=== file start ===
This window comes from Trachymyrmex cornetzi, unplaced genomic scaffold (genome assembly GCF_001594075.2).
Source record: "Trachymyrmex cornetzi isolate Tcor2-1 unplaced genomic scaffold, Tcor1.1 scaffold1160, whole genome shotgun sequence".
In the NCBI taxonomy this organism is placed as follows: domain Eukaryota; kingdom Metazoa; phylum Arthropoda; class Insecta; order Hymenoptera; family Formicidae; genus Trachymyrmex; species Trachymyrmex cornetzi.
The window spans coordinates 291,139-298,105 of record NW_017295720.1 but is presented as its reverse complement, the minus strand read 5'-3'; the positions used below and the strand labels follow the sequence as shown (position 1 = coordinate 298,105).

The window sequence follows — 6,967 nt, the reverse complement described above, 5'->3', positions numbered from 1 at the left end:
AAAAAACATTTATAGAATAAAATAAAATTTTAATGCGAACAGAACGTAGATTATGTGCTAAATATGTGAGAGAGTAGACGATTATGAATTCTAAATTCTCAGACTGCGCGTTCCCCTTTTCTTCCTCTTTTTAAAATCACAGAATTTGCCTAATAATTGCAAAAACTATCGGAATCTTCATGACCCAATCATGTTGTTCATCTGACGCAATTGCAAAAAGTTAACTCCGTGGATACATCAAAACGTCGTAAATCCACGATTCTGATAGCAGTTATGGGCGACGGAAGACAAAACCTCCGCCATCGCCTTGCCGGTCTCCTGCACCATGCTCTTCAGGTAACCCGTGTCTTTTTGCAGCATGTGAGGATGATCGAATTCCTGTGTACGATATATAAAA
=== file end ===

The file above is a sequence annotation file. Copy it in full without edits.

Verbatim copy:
This window comes from Trachymyrmex cornetzi, unplaced genomic scaffold (genome assembly GCF_001594075.2).
Source record: "Trachymyrmex cornetzi isolate Tcor2-1 unplaced genomic scaffold, Tcor1.1 scaffold1160, whole genome shotgun sequence".
In the NCBI taxonomy this organism is placed as follows: domain Eukaryota; kingdom Metazoa; phylum Arthropoda; class Insecta; order Hymenoptera; family Formicidae; genus Trachymyrmex; species Trachymyrmex cornetzi.
The window spans coordinates 291,139-298,105 of record NW_017295720.1 but is presented as its reverse complement, the minus strand read 5'-3'; the positions used below and the strand labels follow the sequence as shown (position 1 = coordinate 298,105).

The window sequence follows — 6,967 nt, the reverse complement described above, 5'->3', positions numbered from 1 at the left end:
AAAAAACATTTATAGAATAAAATAAAATTTTAATGCGAACAGAACGTAGATTATGTGCTAAATATGTGAGAGAGTAGACGATTATGAATTCTAAATTCTCAGACTGCGCGTTCCCCTTTTCTTCCTCTTTTTAAAATCACAGAATTTGCCTAATAATTGCAAAAACTATCGGAATCTTCATGACCCAATCATGTTGTTCATCTGACGCAATTGCAAAAAGTTAACTCCGTGGATACATCAAAACGTCGTAAATCCACGATTCTGATAGCAGTTATGGGCGACGGAAGACAAAACCTCCGCCATCGCCTTGCCGGTCTCCTGCACCATGCTCTTCAGGTAACCCGTGTCTTTTTGCAGCATGTGAGGATGATCGAATTCCTGTGTACGATATATAAAA